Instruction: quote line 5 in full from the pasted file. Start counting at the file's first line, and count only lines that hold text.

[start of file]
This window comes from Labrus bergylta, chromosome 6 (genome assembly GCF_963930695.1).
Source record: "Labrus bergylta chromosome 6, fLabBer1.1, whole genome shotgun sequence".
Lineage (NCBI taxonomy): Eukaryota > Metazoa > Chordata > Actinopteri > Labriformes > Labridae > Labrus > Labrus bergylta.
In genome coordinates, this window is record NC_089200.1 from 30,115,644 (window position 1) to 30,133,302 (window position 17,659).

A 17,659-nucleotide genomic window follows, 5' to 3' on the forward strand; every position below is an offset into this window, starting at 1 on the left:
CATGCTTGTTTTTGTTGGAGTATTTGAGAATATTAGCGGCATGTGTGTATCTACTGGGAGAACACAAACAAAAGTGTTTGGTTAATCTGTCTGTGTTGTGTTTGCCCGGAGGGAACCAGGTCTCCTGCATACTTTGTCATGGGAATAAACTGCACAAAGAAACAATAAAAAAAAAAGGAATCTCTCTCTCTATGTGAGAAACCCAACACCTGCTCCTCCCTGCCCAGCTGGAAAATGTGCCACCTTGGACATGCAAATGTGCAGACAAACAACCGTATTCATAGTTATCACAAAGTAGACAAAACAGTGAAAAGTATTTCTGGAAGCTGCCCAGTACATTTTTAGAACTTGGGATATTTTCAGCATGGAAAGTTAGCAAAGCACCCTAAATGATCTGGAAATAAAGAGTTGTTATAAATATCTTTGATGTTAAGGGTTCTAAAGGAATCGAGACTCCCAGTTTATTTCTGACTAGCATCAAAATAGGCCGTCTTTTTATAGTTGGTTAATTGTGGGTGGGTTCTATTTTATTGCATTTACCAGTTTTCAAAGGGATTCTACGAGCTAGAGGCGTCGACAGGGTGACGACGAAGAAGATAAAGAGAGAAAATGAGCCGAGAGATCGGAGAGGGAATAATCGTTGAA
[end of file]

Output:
A 17,659-nucleotide genomic window follows, 5' to 3' on the forward strand; every position below is an offset into this window, starting at 1 on the left: